KU News Release
September 12, 2012
Contact: Tim Caboni, Office of Public Affairs, 785-864-7100
KU remains focused on student success as ranking drops slightly
LAWRENCE – Leaders at the University of Kansas remain focused on making changes that will enable more students to be successful, even as the university saw a slight drop in its U.S. News & World Report ranking released today.
In the “Best Colleges 2013” rankings, KU’s score changed by one point from last year, causing its ranking to go from tied for 46th among public universities to tied for 51st. It remains the top-ranked university in Kansas and features more ranked graduate programs than all other public universities in the state combined.
KU is almost one year into the implementation of Bold Aspirations, the strategic plan designed to secure its recognition as a top-tier public international research university. That plan includes changes geared toward increasing the number of students who graduate from KU ready to succeed in their careers and lives.
One of the central elements related to improving undergraduate education is the KU Core curriculum. The KU Core is an outcomes-based curriculum that will provide students with the practical skills to thrive in today’s technological society, as well as the foundational abilities to adapt to and guide tomorrow’s world.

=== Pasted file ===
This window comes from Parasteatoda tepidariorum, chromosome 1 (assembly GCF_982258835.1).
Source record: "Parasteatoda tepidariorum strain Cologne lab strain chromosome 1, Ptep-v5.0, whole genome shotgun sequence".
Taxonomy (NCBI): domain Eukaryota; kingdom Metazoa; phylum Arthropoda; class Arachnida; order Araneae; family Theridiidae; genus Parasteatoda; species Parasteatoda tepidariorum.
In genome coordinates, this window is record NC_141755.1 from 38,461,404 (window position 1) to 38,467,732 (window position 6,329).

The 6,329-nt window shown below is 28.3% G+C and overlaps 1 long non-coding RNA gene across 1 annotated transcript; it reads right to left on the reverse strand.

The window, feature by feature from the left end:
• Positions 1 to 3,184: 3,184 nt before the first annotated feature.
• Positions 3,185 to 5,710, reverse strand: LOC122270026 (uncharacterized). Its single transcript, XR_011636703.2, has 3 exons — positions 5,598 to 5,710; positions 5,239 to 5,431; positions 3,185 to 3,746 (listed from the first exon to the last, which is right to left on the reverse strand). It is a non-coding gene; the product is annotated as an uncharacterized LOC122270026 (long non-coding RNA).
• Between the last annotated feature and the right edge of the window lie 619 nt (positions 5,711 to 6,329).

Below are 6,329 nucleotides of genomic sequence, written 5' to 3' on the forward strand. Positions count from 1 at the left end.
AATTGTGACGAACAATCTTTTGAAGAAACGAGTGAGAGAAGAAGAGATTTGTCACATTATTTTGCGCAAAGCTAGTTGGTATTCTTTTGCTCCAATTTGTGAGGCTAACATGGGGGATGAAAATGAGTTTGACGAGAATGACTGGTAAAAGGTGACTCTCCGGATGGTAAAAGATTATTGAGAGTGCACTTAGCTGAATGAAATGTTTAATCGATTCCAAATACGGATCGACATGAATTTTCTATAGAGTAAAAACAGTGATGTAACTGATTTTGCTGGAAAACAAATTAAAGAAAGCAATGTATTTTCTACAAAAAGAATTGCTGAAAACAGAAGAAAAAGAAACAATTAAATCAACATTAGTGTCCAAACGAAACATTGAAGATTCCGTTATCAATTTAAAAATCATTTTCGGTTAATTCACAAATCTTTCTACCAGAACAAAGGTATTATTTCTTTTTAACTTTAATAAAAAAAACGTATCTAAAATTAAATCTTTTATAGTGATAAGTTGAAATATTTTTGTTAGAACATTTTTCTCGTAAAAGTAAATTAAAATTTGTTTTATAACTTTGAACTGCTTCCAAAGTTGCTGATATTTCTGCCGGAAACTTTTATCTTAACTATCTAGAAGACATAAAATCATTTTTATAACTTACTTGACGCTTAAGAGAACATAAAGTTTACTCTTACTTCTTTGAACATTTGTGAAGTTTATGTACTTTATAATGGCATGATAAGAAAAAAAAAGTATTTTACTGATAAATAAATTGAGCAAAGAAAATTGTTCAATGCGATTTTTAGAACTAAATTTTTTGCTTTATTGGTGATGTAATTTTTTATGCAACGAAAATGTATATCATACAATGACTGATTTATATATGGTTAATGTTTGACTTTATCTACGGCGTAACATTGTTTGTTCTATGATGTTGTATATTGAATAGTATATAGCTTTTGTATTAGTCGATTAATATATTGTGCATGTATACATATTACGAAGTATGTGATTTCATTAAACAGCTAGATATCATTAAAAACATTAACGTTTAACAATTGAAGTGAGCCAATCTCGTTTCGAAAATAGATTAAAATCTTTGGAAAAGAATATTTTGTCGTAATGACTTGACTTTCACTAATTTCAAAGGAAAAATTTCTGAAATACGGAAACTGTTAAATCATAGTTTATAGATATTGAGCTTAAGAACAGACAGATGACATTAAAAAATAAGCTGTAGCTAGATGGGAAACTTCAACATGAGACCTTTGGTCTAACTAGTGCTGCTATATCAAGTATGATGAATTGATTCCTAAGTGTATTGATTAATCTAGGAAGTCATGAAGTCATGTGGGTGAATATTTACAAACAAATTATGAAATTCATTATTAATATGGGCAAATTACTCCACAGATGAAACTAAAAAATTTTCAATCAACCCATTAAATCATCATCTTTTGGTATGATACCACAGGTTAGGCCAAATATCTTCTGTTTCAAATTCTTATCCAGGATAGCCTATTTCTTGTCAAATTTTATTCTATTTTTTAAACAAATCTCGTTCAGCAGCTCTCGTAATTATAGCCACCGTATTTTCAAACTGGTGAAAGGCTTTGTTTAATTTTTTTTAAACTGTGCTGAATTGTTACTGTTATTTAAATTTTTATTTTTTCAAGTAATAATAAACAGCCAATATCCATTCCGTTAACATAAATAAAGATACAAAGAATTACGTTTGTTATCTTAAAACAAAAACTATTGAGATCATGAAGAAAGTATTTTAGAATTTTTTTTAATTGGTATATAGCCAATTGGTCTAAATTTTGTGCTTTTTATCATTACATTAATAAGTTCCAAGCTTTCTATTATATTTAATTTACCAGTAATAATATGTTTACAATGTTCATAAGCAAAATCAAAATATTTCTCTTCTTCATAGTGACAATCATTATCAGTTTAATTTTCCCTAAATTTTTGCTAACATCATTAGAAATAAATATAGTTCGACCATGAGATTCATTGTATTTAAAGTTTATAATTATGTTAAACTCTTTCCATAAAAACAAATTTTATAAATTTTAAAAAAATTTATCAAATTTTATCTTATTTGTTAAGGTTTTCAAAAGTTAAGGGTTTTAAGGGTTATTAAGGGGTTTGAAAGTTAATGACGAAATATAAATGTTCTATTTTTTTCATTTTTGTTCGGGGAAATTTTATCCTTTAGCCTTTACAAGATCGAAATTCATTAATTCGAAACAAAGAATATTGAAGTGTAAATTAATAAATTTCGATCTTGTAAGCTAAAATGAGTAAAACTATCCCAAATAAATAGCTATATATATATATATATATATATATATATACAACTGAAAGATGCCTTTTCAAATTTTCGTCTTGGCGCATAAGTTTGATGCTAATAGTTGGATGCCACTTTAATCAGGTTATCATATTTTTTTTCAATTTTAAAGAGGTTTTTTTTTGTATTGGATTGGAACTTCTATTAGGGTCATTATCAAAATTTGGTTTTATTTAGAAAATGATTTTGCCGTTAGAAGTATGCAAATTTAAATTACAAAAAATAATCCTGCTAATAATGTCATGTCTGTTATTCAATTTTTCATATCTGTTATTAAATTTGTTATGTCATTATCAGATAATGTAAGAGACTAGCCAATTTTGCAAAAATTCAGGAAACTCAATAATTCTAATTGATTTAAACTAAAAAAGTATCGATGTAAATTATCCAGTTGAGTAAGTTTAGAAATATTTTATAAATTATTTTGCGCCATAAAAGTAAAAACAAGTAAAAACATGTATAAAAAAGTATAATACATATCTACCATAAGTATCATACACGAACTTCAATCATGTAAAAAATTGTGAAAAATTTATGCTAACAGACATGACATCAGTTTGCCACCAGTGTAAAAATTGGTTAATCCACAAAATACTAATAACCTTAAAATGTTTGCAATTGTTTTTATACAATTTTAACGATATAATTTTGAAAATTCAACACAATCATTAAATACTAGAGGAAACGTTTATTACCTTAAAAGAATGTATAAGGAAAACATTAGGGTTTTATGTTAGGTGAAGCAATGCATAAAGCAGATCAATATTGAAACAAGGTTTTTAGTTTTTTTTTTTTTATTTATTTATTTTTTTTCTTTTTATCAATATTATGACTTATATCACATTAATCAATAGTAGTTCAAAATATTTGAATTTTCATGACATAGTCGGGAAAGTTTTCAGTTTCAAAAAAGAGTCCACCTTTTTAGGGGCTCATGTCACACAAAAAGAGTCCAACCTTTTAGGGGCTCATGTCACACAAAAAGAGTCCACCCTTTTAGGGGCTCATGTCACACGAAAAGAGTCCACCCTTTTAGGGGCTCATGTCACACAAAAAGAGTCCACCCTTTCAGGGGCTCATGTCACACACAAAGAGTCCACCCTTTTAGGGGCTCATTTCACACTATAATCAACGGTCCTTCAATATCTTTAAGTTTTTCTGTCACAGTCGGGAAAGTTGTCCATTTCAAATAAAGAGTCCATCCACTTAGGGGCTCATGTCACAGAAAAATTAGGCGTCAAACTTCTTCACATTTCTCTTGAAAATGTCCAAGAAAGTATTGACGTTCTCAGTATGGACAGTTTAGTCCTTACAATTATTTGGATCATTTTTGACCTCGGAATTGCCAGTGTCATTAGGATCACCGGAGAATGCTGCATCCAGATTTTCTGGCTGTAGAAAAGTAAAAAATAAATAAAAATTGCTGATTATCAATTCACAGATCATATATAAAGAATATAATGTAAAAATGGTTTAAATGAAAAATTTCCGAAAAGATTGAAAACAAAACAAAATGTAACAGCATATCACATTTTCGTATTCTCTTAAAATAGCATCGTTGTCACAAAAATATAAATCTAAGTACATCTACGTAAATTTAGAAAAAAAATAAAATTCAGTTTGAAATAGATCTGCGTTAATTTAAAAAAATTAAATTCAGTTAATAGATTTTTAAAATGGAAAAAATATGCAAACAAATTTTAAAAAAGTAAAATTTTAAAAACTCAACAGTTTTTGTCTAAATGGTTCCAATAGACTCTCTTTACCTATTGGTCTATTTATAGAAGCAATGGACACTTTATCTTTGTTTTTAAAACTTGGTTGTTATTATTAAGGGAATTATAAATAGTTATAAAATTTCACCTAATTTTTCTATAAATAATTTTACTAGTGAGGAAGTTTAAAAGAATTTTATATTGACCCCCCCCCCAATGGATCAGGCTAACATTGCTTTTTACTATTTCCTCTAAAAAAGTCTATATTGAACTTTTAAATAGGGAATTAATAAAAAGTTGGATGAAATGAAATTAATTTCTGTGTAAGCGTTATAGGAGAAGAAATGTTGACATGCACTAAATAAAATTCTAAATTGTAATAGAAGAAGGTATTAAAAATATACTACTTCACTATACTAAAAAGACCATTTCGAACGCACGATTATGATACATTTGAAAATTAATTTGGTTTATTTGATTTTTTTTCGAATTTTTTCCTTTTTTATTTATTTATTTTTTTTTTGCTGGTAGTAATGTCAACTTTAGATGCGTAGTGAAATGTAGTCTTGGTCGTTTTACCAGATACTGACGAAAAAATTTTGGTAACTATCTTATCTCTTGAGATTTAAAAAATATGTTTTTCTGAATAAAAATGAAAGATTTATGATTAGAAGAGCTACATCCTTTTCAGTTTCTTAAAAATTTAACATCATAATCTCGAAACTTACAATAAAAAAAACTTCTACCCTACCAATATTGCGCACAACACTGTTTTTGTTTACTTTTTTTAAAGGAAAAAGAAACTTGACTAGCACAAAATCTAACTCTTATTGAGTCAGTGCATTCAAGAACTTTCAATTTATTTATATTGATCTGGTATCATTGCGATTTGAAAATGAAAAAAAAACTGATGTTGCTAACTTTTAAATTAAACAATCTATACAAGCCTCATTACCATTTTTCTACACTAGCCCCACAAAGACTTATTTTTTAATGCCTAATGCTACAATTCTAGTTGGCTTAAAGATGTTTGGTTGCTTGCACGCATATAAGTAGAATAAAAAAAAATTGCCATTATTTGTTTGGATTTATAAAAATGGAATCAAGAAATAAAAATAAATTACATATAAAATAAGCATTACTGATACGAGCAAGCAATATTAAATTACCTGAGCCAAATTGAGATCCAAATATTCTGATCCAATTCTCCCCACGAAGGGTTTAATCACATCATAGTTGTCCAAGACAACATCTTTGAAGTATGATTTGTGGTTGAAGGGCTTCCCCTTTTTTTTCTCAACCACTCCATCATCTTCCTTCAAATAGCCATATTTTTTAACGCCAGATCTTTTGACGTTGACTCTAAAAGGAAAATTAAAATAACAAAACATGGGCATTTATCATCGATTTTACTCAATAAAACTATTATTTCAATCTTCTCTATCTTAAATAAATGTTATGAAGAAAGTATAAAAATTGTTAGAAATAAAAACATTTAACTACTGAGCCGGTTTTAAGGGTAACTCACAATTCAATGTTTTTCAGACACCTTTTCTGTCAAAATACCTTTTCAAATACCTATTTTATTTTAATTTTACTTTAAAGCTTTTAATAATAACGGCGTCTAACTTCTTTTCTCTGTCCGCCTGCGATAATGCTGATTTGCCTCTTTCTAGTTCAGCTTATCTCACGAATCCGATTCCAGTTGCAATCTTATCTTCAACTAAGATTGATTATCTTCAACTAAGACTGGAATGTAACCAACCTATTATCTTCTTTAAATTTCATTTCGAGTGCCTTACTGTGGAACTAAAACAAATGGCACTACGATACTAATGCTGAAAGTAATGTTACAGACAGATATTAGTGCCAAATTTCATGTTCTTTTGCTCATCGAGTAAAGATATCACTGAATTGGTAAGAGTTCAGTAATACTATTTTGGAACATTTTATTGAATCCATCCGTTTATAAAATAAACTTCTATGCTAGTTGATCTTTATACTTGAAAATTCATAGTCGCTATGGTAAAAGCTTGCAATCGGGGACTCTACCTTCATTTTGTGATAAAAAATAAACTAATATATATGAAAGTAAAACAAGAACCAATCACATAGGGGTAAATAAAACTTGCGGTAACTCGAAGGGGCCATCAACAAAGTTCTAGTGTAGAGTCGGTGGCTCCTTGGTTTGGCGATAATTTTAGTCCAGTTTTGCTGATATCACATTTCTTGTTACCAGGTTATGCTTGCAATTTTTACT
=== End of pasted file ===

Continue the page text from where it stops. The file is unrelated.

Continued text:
“The priorities of Bold Aspirations — such as helping students be successful in their first year so they stay on track to graduate — are important factors in U.S. News’ rankings. So as we make changes in those areas, not only will we be improving the success of our students today, we’ll be setting KU up for higher rankings down the road,” said Jeffrey Vitter, provost and executive vice chancellor.
Priorities for Bold Aspirations include raising first-year retention to 90 percent, the six-year graduation rate to 70 percent and federal research expenditures to $175 million. Full metrics are available online.
“Rankings are always going to be trailing indicators, in many cases by several years. For example, the graduation rate in this year’s rankings is for students who came to KU between 2002 and 2005 — that’s a big lag. It takes some time for changes we’re making now to be reflected in the rankings,” Vitter said.
In the same U.S. News rankings, the KU School of Engineering is tied for 36th among public university engineering programs, up eight places and earning it the top spot among Kansas’ three engineering schools. The school is in the midst of an expansion to meet a critical shortage of engineers in the state and next month will dedicate a new facility devoted to interdisciplinary research on environmental sustainability.
The School of Business tied for 45th among public universities, having been tied for 33rd last year. The school is undertaking a significant effort to revise its curricula, introduce new programs, recruit additional faculty and market itself to students under the leadership of Dean Neeli Bendapudi, who began her tenure in August 2011.
Graduate program rankings are released each spring. In the most recent rankings, issued in March, KU’s programs in special education and city management and urban planning received top rankings among public universities. Overall, 35 graduate programs are ranked in the top 40 among public institutions.
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